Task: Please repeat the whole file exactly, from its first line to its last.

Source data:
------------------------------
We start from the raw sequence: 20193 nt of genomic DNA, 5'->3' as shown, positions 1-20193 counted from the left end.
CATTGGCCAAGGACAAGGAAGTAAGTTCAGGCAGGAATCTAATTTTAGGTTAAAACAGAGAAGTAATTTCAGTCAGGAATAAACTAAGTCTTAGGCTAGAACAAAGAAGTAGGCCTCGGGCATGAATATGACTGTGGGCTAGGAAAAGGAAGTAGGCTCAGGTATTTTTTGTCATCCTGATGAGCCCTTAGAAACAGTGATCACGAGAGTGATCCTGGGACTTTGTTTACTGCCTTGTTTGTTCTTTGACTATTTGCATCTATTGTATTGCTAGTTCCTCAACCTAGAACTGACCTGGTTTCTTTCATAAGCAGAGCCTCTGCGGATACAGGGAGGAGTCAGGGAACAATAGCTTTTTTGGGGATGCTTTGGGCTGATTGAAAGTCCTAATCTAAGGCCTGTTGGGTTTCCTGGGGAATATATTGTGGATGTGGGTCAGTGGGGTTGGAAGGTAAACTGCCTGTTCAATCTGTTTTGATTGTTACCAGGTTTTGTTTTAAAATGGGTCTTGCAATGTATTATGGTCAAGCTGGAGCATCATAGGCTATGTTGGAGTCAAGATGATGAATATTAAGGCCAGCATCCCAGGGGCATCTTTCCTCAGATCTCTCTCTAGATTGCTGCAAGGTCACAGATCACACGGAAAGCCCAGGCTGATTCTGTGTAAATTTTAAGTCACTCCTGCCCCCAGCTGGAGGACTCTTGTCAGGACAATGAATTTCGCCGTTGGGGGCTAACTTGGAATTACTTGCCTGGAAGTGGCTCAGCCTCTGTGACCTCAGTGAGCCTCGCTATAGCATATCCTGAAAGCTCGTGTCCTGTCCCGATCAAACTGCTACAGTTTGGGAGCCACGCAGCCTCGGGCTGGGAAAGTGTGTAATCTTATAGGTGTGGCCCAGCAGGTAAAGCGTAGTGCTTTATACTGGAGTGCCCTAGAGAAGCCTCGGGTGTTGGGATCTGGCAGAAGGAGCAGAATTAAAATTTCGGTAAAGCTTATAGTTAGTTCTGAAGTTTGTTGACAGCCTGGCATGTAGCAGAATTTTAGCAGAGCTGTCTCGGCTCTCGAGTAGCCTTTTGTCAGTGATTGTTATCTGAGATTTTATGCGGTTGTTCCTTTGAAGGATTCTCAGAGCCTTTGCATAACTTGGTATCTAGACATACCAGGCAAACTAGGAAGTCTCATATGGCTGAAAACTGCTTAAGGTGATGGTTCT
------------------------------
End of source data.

We start from the raw sequence: 20193 nt of genomic DNA, 5'->3' as shown, positions 1-20193 counted from the left end.
CATTGGCCAAGGACAAGGAAGTAAGTTCAGGCAGGAATCTAATTTTAGGTTAAAACAGAGAAGTAATTTCAGTCAGGAATAAACTAAGTCTTAGGCTAGAACAAAGAAGTAGGCCTCGGGCATGAATATGACTGTGGGCTAGGAAAAGGAAGTAGGCTCAGGTATTTTTTGTCATCCTGATGAGCCCTTAGAAACAGTGATCACGAGAGTGATCCTGGGACTTTGTTTACTGCCTTGTTTGTTCTTTGACTATTTGCATCTATTGTATTGCTAGTTCCTCAACCTAGAACTGACCTGGTTTCTTTCATAAGCAGAGCCTCTGCGGATACAGGGAGGAGTCAGGGAACAATAGCTTTTTTGGGGATGCTTTGGGCTGATTGAAAGTCCTAATCTAAGGCCTGTTGGGTTTCCTGGGGAATATATTGTGGATGTGGGTCAGTGGGGTTGGAAGGTAAACTGCCTGTTCAATCTGTTTTGATTGTTACCAGGTTTTGTTTTAAAATGGGTCTTGCAATGTATTATGGTCAAGCTGGAGCATCATAGGCTATGTTGGAGTCAAGATGATGAATATTAAGGCCAGCATCCCAGGGGCATCTTTCCTCAGATCTCTCTCTAGATTGCTGCAAGGTCACAGATCACACGGAAAGCCCAGGCTGATTCTGTGTAAATTTTAAGTCACTCCTGCCCCCAGCTGGAGGACTCTTGTCAGGACAATGAATTTCGCCGTTGGGGGCTAACTTGGAATTACTTGCCTGGAAGTGGCTCAGCCTCTGTGACCTCAGTGAGCCTCGCTATAGCATATCCTGAAAGCTCGTGTCCTGTCCCGATCAAACTGCTACAGTTTGGGAGCCACGCAGCCTCGGGCTGGGAAAGTGTGTAATCTTATAGGTGTGGCCCAGCAGGTAAAGCGTAGTGCTTTATACTGGAGTGCCCTAGAGAAGCCTCGGGTGTTGGGATCTGGCAGAAGGAGCAGAATTAAAATTTCGGTAAAGCTTATAGTTAGTTCTGAAGTTTGTTGACAGCCTGGCATGTAGCAGAATTTTAGCAGAGCTGTCTCGGCTCTCGAGTAGCCTTTTGTCAGTGATTGTTATCTGAGATTTTATGCGGTTGTTCCTTTGAAGGATTCTCAGAGCCTTTGCATAACTTGGTATCTAGACATACCAGGCAAACTAGGAAGTCTCATATGGCTGAAAACTGCTTAAGGTGATGGTTCT